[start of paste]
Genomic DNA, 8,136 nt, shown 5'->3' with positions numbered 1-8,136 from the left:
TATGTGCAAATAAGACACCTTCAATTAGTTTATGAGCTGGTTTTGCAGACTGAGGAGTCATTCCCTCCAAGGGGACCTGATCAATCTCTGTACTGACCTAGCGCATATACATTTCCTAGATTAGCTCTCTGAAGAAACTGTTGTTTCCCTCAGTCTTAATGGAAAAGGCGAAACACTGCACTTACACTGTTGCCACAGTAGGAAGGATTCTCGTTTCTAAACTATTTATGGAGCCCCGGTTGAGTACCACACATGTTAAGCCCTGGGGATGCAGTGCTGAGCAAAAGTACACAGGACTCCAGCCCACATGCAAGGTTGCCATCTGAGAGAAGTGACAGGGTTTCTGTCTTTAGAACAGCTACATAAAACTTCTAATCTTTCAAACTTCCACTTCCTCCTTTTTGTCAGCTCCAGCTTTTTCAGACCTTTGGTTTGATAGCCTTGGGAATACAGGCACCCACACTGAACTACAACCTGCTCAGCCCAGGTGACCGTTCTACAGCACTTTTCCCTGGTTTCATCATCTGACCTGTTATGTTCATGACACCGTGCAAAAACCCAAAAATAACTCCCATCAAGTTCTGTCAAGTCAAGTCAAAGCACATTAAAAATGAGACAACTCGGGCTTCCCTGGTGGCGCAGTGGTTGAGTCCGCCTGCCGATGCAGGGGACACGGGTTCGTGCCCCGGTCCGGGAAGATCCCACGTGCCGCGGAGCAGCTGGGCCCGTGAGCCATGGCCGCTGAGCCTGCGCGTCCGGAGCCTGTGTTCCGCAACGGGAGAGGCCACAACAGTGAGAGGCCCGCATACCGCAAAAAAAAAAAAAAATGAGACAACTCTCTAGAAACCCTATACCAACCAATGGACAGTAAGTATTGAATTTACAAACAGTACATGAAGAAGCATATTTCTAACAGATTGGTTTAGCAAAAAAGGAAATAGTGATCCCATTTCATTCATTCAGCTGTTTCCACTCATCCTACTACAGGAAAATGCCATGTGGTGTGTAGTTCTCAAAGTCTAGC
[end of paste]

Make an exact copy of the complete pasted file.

Genomic DNA, 8,136 nt, shown 5'->3' with positions numbered 1-8,136 from the left:
TATGTGCAAATAAGACACCTTCAATTAGTTTATGAGCTGGTTTTGCAGACTGAGGAGTCATTCCCTCCAAGGGGACCTGATCAATCTCTGTACTGACCTAGCGCATATACATTTCCTAGATTAGCTCTCTGAAGAAACTGTTGTTTCCCTCAGTCTTAATGGAAAAGGCGAAACACTGCACTTACACTGTTGCCACAGTAGGAAGGATTCTCGTTTCTAAACTATTTATGGAGCCCCGGTTGAGTACCACACATGTTAAGCCCTGGGGATGCAGTGCTGAGCAAAAGTACACAGGACTCCAGCCCACATGCAAGGTTGCCATCTGAGAGAAGTGACAGGGTTTCTGTCTTTAGAACAGCTACATAAAACTTCTAATCTTTCAAACTTCCACTTCCTCCTTTTTGTCAGCTCCAGCTTTTTCAGACCTTTGGTTTGATAGCCTTGGGAATACAGGCACCCACACTGAACTACAACCTGCTCAGCCCAGGTGACCGTTCTACAGCACTTTTCCCTGGTTTCATCATCTGACCTGTTATGTTCATGACACCGTGCAAAAACCCAAAAATAACTCCCATCAAGTTCTGTCAAGTCAAGTCAAAGCACATTAAAAATGAGACAACTCGGGCTTCCCTGGTGGCGCAGTGGTTGAGTCCGCCTGCCGATGCAGGGGACACGGGTTCGTGCCCCGGTCCGGGAAGATCCCACGTGCCGCGGAGCAGCTGGGCCCGTGAGCCATGGCCGCTGAGCCTGCGCGTCCGGAGCCTGTGTTCCGCAACGGGAGAGGCCACAACAGTGAGAGGCCCGCATACCGCAAAAAAAAAAAAAAATGAGACAACTCTCTAGAAACCCTATACCAACCAATGGACAGTAAGTATTGAATTTACAAACAGTACATGAAGAAGCATATTTCTAACAGATTGGTTTAGCAAAAAAGGAAATAGTGATCCCATTTCATTCATTCAGCTGTTTCCACTCATCCTACTACAGGAAAATGCCATGTGGTGTGTAGTTCTCAAAGTCTAGC